Snap6 February 2019Updated 3 months ago

Czech industry grows 3% in 2018

December industrial production fell by 1.4% due to the lower number of working days and fall in car production. For the whole of 2018, industry grew by 3% but this marks a deceleration from the 6.5% pace in 2017 and we expect a further slowdown this year due to the weaker automotive sector

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Cars

Industrial production declined by 1.4% year-on-year in December. However, this was partly due to one missing working day and adjusting for that, industry would have grown by 1.8% YoY, similar to the rate seen in November, though below the whole year average of 3%.

3% YoY

Industrial production growth in 2018

after 6.5% in 2017

Automotive fell, which might be typical December volatility

The main reason behind the weaker December figure was a 7% fall in the production of cars and machinery equipment. However, car production was growing at a surprisingly strong rate in October and November, so lower production in December could be a result of company holidays. December's industrial figures are usually quite volatile so we shouldn't draw strong conclusions from them.

Automotive segment grew at a weak pace in 2018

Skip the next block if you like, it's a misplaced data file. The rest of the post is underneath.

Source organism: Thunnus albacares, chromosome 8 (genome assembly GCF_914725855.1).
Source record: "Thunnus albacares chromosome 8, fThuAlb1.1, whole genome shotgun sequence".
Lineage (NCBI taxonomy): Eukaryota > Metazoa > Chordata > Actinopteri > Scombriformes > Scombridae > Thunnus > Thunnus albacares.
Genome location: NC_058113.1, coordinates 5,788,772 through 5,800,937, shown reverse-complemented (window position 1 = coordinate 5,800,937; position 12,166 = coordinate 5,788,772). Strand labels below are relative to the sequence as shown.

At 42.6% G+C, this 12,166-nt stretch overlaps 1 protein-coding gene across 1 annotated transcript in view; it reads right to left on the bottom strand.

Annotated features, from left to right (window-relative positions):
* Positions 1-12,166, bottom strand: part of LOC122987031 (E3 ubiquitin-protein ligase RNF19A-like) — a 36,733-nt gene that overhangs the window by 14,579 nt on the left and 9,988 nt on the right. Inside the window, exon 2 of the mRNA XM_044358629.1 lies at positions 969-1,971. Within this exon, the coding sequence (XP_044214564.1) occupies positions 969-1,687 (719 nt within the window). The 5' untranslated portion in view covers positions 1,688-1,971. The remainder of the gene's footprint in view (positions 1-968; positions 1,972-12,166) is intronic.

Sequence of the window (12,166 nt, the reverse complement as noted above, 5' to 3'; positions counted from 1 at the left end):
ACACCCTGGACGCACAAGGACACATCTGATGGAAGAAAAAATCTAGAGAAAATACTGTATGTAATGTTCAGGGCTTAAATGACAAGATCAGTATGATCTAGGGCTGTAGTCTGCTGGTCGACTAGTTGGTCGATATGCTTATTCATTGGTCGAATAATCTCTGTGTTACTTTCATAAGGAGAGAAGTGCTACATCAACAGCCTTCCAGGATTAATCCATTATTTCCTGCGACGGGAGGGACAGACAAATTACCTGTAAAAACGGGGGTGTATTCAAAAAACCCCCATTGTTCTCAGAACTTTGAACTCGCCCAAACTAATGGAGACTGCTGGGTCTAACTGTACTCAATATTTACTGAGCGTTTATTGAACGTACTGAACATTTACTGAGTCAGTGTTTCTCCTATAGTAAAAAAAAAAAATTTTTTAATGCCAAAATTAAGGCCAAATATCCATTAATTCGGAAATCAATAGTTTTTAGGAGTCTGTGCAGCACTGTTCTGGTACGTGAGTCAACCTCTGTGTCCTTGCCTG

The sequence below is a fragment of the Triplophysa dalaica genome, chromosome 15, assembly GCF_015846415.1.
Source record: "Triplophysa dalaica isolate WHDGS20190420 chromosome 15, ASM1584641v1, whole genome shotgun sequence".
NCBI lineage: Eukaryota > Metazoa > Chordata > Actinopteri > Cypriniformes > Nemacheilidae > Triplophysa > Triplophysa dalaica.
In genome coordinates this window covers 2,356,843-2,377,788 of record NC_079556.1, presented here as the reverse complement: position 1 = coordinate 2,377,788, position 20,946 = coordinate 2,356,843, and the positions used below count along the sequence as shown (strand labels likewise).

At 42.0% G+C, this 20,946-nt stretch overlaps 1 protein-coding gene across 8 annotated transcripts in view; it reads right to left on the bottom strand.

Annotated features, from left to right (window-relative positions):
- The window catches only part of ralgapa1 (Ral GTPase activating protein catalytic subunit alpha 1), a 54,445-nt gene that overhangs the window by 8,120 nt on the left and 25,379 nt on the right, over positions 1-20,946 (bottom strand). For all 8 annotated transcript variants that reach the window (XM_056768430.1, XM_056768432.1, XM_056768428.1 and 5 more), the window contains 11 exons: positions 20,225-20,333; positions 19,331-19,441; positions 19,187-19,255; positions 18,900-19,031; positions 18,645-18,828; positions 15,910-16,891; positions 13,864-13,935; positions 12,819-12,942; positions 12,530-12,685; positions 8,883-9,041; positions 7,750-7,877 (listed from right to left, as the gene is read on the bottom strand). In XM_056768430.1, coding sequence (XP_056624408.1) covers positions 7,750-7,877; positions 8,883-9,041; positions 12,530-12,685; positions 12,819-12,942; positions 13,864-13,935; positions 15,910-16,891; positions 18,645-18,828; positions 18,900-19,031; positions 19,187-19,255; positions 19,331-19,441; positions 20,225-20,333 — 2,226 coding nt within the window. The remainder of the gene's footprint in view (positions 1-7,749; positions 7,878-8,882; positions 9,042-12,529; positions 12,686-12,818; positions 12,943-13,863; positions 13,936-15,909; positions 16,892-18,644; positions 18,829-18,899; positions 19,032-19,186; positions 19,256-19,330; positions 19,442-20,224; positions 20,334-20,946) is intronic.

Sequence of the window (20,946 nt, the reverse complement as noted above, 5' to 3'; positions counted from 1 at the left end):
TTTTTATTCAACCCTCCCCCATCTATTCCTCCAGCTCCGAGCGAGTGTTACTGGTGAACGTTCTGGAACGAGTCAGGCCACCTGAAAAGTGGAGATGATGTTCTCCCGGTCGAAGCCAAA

For the whole of 2018, the automotive sector grew by just 1.9%, the weakest rate since 2013. However, a number of significant domestic industrial segments maintained solid growth momentum last year, albeit slightly weaker than in 2017.

Main industrial segments (% YoY)

Czech Statistical Office, ING Bank
Czech Statistical Office, ING Bank

Industry will slow down further this year

For this year, we expect domestic industry to slow down further to around 2%, but recent leading indicators are more pessimistic so further downward revisions could come later this year. This is mainly due to weaker production in the automotive sector, which is being hit by both capacity constraints and the saturation of demand, with production increasing at a double-digit pace since 2014. This outlook also confirms that new orders in the automotive sector grew by around 1% last year- even less than in 2017.

Though today’s weaker results could be driven by some traditional December volatility, the data signals a more prudent approach to monetary tightening and increases the likelihood that the Czech National Bank will stay on hold tomorrow.